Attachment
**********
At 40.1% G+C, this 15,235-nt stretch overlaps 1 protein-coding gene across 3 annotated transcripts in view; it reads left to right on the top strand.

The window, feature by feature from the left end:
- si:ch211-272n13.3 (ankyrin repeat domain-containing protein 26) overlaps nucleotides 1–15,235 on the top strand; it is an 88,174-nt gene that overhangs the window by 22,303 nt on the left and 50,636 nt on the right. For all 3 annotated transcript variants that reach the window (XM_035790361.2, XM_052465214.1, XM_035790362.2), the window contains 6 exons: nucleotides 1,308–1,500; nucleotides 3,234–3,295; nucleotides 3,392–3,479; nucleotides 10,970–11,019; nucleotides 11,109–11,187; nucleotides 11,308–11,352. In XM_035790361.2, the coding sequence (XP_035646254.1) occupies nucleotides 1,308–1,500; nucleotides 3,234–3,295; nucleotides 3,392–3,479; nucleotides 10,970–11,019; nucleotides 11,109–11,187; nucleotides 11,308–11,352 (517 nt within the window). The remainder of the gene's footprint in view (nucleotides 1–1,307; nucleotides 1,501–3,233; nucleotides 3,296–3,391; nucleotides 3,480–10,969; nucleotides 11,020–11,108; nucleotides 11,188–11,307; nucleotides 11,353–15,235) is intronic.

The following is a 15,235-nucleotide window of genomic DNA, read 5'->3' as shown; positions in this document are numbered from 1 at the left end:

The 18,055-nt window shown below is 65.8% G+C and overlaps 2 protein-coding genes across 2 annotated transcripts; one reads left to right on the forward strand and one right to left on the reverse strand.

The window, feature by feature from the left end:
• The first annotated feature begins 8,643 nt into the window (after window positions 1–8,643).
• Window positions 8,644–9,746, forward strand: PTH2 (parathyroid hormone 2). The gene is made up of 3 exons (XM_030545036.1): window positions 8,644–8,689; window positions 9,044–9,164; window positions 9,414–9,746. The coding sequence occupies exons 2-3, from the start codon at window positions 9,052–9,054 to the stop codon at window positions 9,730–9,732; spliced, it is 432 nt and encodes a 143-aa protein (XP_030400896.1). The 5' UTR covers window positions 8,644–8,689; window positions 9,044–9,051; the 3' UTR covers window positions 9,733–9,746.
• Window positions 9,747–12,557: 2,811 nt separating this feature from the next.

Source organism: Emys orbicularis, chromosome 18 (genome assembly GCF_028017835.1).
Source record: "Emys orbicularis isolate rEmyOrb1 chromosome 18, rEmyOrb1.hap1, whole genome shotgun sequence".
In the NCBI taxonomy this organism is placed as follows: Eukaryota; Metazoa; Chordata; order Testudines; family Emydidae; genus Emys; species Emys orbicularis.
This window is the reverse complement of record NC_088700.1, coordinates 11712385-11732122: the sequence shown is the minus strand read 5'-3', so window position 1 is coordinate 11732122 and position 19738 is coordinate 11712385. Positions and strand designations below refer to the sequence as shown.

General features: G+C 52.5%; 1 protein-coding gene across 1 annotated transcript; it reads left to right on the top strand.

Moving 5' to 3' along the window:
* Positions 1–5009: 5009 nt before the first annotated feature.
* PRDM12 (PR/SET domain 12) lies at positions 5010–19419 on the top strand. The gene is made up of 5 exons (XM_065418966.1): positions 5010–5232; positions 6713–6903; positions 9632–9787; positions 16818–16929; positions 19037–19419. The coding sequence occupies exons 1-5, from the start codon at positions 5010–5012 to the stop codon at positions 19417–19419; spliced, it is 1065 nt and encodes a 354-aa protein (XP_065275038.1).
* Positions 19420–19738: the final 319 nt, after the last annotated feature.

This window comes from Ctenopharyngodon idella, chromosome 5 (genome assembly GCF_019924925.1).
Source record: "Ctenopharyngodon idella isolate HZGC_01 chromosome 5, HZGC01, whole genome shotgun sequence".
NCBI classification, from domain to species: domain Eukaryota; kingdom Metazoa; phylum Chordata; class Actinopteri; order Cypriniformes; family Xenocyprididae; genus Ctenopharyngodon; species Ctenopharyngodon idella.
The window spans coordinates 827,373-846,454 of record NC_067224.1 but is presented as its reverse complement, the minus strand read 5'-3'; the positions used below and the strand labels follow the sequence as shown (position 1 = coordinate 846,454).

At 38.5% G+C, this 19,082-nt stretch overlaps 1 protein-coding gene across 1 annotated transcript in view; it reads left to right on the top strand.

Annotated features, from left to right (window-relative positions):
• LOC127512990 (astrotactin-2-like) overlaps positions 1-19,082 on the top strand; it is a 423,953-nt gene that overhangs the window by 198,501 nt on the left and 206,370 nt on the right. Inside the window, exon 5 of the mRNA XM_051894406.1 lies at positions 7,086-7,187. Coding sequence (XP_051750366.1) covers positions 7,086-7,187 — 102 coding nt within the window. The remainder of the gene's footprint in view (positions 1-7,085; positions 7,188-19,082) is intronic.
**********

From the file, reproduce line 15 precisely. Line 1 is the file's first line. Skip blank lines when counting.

Moving 5' to 3' along the window: